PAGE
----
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    • OMG!!!!! How cool is that, Marie. Oh man, I so wish you had happened on that shoot that day. When the hell were they shooting there, what time of day was it? Would there have been a chance that you *could* have walked by? Is it a really quiet street (it looks pretty empty in the shot – much unlike my imagined scenario for the *ooof*iclet above) or did they have to close it for through-traffic for the shoot?
      Have you already left work or will you be walking down that street now? Stop there, where the cab must have been, and drop to your knees and kiss the hallowed ground where once l’Armitage walked… *hehe*. I know that from now on you will always walk through that street with a big grin plastered on your face, lucky you 🙂

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      • When I was walking to the subway I suddenly saw the red wall! So I stopped and stood there to look around to make sure. There’s we’re the buildings with the fire escapes right in the left hand corner just like the pic ! It’s a busy block and the cab is pointing in the wrong direction from traffic. If I did see the shoot it would have meant nothing to me before January of this year. They do lots of shoots in that area.

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        • Ah, of course – it was done some time last autumn, I guess. In any case, I am sure you feel some sort of connection with that street now. I have a similar thing with a house in a street near-by. No, Armitage has never been to Dublin, but there is an office building in a Georgian street, and above the characteristic neo-classical columns of the doorway the letters “ARMITAGE HOUSE” are written. Every time I walk past there, I smile broadly. http://24.media.tumblr.com/tumblr_m336fiRqtP1rug3xvo1_250.jpg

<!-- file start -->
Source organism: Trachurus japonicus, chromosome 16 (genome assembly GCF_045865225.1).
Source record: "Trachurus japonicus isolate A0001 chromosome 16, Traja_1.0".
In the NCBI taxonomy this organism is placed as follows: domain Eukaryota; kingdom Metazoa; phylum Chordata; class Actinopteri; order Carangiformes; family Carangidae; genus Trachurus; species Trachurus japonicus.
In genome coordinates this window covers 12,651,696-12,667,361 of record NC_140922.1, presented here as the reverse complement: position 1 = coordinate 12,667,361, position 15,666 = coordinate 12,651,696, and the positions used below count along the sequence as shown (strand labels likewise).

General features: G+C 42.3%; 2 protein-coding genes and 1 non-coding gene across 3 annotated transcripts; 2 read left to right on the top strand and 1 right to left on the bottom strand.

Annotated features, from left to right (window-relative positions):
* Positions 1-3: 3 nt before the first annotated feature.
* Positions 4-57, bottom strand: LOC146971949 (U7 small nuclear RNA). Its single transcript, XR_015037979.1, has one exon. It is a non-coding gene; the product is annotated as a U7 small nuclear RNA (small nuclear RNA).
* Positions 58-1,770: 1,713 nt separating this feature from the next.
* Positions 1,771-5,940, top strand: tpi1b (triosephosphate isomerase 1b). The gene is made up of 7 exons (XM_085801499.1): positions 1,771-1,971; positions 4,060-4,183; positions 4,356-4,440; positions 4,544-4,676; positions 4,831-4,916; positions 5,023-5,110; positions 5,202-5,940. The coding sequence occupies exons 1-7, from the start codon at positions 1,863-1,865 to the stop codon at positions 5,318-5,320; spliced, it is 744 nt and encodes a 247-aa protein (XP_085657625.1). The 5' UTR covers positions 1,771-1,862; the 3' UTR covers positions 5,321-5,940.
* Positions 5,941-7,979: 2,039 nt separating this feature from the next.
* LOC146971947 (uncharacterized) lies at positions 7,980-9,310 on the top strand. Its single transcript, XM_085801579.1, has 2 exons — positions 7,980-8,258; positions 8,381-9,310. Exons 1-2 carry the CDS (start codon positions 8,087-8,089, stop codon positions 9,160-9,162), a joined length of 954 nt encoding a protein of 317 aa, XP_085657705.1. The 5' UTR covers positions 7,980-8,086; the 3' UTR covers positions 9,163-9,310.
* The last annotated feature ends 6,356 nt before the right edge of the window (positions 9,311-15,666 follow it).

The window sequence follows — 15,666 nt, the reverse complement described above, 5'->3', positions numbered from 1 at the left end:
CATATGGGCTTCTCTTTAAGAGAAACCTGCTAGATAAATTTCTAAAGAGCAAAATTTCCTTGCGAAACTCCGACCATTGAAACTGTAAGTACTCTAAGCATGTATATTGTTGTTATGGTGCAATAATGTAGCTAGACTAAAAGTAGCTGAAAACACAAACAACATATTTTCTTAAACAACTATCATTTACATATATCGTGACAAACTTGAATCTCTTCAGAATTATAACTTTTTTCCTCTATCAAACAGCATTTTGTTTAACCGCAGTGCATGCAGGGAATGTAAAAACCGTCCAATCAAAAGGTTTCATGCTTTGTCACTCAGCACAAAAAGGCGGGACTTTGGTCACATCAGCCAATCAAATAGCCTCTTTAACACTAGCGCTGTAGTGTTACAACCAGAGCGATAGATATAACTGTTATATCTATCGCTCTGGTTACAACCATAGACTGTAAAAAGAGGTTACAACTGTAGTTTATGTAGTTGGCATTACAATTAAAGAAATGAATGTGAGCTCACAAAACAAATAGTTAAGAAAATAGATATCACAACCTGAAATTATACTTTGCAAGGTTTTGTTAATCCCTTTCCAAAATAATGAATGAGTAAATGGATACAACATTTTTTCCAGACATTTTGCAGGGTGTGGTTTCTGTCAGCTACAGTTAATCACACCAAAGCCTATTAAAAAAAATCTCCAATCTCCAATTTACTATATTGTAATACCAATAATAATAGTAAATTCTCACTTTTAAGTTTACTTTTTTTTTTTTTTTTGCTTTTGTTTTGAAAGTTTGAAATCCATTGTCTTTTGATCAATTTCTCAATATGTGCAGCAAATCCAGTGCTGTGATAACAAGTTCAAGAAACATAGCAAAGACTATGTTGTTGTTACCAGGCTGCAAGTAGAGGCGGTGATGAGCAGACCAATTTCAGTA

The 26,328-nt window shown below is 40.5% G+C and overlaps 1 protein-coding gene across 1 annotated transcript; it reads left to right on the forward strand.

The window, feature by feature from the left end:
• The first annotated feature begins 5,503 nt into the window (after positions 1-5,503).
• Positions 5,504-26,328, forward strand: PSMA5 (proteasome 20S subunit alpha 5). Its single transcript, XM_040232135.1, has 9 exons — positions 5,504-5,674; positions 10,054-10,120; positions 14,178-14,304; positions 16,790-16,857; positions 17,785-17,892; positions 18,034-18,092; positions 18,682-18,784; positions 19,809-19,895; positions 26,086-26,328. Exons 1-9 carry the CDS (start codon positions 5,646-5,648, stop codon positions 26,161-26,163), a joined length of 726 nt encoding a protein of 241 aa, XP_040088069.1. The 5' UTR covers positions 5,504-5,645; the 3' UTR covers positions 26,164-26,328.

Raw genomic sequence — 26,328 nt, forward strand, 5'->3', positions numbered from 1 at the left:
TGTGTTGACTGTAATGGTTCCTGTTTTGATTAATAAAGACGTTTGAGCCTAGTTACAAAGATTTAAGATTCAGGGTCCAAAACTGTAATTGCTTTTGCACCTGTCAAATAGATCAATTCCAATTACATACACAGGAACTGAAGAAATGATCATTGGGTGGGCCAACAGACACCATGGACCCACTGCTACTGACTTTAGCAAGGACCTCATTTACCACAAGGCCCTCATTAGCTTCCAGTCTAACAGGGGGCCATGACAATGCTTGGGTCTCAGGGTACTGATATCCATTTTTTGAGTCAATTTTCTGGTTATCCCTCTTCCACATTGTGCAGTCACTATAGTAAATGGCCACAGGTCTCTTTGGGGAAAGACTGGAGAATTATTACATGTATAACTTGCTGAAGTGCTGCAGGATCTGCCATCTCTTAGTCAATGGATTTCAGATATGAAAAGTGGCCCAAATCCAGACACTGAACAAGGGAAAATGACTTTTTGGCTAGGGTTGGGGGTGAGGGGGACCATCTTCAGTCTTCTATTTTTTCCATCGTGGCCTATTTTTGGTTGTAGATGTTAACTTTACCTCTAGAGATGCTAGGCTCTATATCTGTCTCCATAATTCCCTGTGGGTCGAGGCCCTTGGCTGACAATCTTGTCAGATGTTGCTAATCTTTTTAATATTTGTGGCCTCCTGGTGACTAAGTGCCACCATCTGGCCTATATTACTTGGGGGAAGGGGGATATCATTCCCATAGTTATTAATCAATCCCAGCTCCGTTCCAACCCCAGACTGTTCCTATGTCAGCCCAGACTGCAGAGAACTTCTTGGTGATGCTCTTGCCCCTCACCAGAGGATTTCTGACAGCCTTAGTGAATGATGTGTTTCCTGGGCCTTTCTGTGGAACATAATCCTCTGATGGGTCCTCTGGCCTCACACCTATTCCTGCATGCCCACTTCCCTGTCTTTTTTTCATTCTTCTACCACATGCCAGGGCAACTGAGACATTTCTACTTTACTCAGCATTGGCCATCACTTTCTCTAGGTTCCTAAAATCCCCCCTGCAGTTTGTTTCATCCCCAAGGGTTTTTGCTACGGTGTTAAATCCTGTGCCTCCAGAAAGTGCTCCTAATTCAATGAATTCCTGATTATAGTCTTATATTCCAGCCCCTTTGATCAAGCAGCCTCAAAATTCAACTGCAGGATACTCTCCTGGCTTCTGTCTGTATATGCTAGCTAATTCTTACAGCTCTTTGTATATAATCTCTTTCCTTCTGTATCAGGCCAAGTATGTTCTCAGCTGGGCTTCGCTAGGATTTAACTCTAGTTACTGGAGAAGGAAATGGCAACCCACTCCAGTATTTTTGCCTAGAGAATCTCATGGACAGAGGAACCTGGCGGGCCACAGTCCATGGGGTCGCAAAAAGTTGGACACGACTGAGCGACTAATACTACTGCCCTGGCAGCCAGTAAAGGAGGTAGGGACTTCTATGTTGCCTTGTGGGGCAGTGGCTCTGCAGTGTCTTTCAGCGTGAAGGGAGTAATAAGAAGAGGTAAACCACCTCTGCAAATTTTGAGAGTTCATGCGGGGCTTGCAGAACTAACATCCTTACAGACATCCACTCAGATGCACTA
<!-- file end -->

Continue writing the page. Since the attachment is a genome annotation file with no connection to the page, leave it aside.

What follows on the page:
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        • Is this the same location as in the one above? The traffic all seems to be facing the same way as the taxi in this one so I was curious.

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    • I understand RA is a fan of North By Northwest; could he be tempted by a remake of that, including the adorable scene in which Cary Grant tries to hack through his stubble with an undersized razor? 🙂 Time to put that Thorin beard to the blade!
      Seriously, given the number of vintage enthusiasts who actively cultivate mid-century styles, it would be interesting to remake those films as stories role-played in a contemporary context. We might love Audrey’s Givenchy dresses and Grace’s wardrobe by Edith Head, but how would we as modern women deal with the 1950s social mores? (Example: An American In Paris, the 2013 remake. Me to Gene Kelly’s sexy sexist pig: “You are hot, but you are loathesome. I’ll pash you, I’ll shag you, but I am so not hanging out with you. And you are not my Facebook friend.”)